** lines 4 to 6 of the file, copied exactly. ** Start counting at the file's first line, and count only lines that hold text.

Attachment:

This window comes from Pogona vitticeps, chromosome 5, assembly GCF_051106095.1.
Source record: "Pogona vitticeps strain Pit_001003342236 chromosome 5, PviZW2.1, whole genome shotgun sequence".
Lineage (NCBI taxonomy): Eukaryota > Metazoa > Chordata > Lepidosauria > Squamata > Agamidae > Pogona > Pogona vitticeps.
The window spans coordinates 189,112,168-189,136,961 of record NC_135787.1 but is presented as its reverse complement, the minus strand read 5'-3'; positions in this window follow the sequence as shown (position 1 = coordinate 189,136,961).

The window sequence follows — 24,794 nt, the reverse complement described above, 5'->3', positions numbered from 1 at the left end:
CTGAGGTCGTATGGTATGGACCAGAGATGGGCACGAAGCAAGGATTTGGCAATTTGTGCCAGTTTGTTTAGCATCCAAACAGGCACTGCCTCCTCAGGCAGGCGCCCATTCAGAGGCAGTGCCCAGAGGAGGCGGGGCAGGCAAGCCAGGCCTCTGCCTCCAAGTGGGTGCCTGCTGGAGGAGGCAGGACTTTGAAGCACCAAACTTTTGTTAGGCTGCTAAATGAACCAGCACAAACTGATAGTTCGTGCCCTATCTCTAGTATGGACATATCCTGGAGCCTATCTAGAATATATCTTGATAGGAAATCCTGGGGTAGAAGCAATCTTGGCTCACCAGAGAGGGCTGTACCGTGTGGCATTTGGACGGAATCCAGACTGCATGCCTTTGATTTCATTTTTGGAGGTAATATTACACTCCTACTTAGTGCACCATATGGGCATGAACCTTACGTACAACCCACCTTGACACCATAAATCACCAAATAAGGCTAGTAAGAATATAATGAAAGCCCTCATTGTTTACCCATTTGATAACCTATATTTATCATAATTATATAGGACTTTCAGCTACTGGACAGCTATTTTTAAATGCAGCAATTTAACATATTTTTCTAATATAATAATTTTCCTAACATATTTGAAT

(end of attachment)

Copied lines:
The window spans coordinates 189,112,168-189,136,961 of record NC_135787.1 but is presented as its reverse complement, the minus strand read 5'-3'; positions in this window follow the sequence as shown (position 1 = coordinate 189,136,961).

The window sequence follows — 24,794 nt, the reverse complement described above, 5'->3', positions numbered from 1 at the left end:
CTGAGGTCGTATGGTATGGACCAGAGATGGGCACGAAGCAAGGATTTGGCAATTTGTGCCAGTTTGTTTAGCATCCAAACAGGCACTGCCTCCTCAGGCAGGCGCCCATTCAGAGGCAGTGCCCAGAGGAGGCGGGGCAGGCAAGCCAGGCCTCTGCCTCCAAGTGGGTGCCTGCTGGAGGAGGCAGGACTTTGAAGCACCAAACTTTTGTTAGGCTGCTAAATGAACCAGCACAAACTGATAGTTCGTGCCCTATCTCTAGTATGGACATATCCTGGAGCCTATCTAGAATATATCTTGATAGGAAATCCTGGGGTAGAAGCAATCTTGGCTCACCAGAGAGGGCTGTACCGTGTGGCATTTGGACGGAATCCAGACTGCATGCCTTTGATTTCATTTTTGGAGGTAATATTACACTCCTACTTAGTGCACCATATGGGCATGAACCTTACGTACAACCCACCTTGACACCATAAATCACCAAATAAGGCTAGTAAGAATATAATGAAAGCCCTCATTGTTTACCCATTTGATAACCTATATTTATCATAATTATATAGGACTTTCAGCTACTGGACAGCTATTTTTAAATGCAGCAATTTAACATATTTTTCTAATATAATAATTTTCCTAACATATTTGAAT